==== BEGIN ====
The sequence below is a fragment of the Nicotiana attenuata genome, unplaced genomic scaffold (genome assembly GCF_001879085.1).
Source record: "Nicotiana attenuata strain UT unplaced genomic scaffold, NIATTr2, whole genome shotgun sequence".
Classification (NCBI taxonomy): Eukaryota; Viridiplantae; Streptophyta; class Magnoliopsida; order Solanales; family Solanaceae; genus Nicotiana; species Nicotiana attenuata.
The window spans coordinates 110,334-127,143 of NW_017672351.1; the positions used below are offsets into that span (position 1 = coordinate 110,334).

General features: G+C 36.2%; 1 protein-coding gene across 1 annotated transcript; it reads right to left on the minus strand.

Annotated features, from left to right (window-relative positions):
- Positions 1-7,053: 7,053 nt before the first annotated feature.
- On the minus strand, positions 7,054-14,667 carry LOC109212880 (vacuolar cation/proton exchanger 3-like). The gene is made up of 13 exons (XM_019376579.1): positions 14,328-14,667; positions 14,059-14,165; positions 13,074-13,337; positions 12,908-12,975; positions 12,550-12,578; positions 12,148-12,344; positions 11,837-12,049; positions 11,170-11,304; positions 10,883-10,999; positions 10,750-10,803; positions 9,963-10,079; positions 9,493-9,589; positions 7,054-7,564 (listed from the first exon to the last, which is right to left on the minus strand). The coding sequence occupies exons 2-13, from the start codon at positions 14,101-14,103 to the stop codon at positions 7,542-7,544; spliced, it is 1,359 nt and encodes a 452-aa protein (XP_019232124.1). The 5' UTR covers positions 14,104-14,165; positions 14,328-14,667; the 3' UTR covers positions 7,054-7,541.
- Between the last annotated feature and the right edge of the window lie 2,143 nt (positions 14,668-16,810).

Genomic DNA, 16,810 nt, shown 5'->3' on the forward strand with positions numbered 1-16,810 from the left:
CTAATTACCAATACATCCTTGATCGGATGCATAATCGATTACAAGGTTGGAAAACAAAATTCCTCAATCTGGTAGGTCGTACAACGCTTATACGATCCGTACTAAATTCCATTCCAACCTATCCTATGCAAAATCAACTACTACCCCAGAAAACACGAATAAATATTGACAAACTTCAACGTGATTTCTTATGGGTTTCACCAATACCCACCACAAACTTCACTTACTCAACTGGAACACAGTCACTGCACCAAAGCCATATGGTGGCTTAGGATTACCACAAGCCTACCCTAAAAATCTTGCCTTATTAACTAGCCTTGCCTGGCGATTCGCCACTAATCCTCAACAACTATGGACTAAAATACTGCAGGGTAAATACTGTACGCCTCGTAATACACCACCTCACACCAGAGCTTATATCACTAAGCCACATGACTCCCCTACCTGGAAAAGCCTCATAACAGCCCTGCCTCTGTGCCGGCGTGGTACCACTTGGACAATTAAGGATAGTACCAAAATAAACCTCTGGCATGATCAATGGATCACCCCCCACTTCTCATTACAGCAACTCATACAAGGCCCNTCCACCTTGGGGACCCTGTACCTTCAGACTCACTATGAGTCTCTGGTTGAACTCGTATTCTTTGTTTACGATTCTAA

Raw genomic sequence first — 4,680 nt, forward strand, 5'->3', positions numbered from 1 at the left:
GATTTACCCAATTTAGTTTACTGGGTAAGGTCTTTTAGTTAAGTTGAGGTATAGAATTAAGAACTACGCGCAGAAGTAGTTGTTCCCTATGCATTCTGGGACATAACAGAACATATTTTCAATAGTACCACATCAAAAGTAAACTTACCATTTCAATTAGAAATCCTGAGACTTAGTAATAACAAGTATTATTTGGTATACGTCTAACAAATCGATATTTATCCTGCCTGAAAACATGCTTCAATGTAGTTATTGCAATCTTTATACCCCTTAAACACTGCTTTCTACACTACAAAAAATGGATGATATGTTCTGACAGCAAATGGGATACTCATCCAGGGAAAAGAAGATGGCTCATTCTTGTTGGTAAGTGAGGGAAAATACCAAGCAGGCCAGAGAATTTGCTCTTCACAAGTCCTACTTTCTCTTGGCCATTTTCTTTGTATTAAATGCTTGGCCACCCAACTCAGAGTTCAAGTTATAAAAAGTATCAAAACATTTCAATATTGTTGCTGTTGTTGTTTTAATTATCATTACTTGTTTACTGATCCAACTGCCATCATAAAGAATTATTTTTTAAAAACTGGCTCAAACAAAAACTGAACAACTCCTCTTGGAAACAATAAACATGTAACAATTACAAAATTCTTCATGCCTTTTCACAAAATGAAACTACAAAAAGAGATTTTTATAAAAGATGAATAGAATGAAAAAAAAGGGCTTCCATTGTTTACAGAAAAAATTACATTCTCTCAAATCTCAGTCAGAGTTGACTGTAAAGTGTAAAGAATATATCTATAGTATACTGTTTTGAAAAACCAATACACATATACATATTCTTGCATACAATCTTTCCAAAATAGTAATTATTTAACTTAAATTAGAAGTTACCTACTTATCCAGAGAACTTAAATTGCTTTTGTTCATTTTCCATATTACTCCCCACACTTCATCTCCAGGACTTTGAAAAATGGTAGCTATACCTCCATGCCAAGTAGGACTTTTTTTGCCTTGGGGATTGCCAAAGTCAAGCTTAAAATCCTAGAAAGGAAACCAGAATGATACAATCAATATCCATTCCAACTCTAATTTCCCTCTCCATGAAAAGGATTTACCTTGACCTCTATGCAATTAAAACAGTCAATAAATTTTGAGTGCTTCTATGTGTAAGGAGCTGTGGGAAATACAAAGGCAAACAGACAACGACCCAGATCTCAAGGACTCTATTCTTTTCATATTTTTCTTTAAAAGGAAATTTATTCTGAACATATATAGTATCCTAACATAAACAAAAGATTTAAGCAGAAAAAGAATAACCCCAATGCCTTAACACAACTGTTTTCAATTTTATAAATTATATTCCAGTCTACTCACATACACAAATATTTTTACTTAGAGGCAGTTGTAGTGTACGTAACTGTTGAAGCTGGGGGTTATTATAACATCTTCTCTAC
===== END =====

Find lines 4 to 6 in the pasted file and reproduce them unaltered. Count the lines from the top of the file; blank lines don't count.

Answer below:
The window spans coordinates 110,334-127,143 of NW_017672351.1; the positions used below are offsets into that span (position 1 = coordinate 110,334).

General features: G+C 36.2%; 1 protein-coding gene across 1 annotated transcript; it reads right to left on the minus strand.

Annotated features, from left to right (window-relative positions):